There is a saying in my country that you do not know your family until you have to divide the family inheritance with them. The sharp analysis in this saying corresponds very well to the parable of Jesus, told to people who were not able to divide their inheritance fairly. The deep need and desire to accumulate, to make the barns bigger, to acquire more and more, much more than you need, is in the end so very - human. We see it everywhere, in all places in the world. You  have a good word for this in english: Greed.  In Norwegian we have another word: “Havesyke”  – literally: the sickness of having ever more. And we see more and more ugly examples of this, the more money and riches that we see.

Being together in a global conference, we know that the enormous economic exploitation of the global south from the time of colonialization has continued, and the gap of economic unjustice is increasing still. In addition, we have an increasing gap between the richest and poorest within all countries of the world. This is to a large extent something that could and should be addressed as a concern of the mission of the church.

The ingenuity that leads to the accumulating of goods and riches is not an expression of wisdom. As the text says, “Fool! This night your soul is required of you.” This is also so very – human. Life is short, life is unpredictable, life is vulnerable.

The wisdom of riches is in sharing. The goodness of possessions can only really increase if they are shared. The richness of life can only increase if it becomes life that is shared. This is what it means to be rich towards God.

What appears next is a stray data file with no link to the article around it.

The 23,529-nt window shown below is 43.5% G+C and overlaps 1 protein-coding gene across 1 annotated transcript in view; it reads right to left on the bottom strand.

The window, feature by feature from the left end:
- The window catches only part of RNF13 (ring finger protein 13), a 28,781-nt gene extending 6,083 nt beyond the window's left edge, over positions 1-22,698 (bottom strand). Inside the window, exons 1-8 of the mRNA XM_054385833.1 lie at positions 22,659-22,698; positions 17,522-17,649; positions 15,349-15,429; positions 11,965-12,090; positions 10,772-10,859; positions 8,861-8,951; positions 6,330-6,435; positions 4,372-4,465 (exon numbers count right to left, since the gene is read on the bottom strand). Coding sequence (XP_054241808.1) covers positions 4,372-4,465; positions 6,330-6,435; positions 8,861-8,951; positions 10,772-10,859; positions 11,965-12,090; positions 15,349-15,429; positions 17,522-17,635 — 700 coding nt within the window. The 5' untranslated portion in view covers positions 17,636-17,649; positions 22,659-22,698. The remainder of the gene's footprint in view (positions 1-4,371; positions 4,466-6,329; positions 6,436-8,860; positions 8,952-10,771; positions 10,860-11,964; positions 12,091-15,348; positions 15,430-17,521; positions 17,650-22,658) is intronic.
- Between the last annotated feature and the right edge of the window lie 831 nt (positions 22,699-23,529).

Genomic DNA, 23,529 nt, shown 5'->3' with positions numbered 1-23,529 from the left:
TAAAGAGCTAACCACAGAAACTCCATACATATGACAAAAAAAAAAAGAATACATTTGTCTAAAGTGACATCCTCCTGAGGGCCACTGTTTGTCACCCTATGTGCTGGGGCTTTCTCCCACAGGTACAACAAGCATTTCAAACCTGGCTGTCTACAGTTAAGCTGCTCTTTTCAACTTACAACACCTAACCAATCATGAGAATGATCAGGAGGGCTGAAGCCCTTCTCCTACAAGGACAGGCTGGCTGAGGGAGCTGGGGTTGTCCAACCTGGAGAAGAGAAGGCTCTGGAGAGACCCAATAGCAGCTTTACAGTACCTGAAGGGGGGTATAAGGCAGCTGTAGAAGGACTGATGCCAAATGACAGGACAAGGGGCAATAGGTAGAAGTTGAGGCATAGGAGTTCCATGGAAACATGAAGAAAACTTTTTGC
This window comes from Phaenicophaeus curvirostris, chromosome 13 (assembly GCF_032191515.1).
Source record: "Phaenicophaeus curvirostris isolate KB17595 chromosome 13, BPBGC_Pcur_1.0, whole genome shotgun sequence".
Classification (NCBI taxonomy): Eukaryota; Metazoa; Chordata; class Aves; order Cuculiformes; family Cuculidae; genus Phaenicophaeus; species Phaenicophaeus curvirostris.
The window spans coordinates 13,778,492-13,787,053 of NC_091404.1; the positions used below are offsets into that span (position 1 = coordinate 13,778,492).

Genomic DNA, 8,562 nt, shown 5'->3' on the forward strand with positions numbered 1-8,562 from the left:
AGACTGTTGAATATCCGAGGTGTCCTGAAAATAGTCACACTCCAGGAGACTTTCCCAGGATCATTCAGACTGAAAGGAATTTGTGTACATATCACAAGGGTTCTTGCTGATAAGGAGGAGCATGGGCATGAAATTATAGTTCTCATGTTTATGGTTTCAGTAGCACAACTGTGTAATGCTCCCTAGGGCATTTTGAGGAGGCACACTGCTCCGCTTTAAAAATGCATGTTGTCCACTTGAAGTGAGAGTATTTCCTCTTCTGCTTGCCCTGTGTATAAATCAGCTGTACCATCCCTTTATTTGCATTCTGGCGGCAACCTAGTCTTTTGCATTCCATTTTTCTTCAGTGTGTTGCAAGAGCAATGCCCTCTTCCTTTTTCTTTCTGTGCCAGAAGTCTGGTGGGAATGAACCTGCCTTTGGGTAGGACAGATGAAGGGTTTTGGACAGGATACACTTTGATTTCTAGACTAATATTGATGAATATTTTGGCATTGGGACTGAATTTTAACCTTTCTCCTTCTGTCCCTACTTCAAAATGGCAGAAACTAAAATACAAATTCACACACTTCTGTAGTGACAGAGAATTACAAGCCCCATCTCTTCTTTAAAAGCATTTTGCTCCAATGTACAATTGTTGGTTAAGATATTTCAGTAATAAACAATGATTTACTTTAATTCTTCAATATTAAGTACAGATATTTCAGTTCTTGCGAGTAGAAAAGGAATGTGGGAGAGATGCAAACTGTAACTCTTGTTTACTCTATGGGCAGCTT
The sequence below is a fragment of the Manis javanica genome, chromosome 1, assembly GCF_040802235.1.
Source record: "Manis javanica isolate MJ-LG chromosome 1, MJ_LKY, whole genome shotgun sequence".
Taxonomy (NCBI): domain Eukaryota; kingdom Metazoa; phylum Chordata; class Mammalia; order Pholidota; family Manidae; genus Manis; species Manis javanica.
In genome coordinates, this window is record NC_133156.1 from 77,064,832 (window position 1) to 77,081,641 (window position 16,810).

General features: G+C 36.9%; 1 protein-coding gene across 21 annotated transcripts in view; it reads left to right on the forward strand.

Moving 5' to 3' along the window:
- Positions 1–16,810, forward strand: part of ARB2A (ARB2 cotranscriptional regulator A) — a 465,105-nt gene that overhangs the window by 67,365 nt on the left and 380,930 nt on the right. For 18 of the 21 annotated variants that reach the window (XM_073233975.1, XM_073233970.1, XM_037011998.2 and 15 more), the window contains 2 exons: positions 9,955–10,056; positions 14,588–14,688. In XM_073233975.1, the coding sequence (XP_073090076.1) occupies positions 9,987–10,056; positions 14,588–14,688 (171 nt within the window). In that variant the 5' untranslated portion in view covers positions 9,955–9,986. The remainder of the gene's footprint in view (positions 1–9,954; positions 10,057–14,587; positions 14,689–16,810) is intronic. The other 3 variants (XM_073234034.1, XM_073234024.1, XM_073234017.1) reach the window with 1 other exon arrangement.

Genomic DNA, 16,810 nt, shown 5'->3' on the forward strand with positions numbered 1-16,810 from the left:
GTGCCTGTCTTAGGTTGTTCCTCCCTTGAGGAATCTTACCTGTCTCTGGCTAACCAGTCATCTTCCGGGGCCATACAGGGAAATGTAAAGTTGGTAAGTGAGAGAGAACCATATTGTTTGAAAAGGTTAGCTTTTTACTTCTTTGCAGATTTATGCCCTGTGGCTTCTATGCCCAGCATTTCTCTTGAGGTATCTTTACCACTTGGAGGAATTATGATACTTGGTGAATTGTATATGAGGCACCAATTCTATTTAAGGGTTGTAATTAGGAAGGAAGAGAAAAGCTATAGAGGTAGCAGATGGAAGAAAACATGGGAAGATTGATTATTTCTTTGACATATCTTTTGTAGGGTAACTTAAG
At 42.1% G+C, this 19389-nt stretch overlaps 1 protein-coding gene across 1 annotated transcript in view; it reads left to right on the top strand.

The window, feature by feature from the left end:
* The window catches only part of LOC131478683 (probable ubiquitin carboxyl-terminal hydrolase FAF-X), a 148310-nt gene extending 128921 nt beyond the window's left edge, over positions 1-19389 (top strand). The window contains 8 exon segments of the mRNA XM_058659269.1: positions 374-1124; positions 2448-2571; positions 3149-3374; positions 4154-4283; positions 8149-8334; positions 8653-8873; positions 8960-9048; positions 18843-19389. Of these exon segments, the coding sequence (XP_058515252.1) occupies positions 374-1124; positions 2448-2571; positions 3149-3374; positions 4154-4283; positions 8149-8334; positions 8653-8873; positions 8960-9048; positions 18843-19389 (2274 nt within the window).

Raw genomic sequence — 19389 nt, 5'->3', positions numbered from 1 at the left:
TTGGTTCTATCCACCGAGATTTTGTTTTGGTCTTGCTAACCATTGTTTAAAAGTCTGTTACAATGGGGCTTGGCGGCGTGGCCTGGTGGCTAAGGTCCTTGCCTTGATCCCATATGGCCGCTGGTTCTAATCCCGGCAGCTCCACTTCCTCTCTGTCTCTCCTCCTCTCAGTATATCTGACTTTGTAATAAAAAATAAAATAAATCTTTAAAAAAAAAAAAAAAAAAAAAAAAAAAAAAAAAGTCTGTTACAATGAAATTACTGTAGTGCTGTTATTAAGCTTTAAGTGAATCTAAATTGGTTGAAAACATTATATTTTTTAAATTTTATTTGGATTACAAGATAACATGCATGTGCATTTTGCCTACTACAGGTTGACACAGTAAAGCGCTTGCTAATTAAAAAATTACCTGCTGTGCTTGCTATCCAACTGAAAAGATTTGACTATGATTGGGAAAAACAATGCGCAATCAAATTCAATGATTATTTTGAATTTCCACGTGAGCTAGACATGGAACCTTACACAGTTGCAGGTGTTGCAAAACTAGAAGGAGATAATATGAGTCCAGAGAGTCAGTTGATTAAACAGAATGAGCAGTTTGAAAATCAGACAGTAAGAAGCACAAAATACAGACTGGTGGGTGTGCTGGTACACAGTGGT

What has this to do with mission?  Or unity?

Well, everything! This is what it is all about. The most valuable things in our lives are those we have received as gifts. Life itself, the good creation in which we live, our friendships, the love of the other who promised to share life with me, the smile of my child, the wisdom of our parents, faith in God, the fellowship we have with other believers, the church, the Gospel, the call to serve and share: all these are gifts. The mission movement is something I have been part of since my childhood and one that has given me some of the strongest impulses to learn the meaning of sharing - also our material resources. Mission means sharing the gifts that we have received. To “be one” is to share the gifts we receive from one another.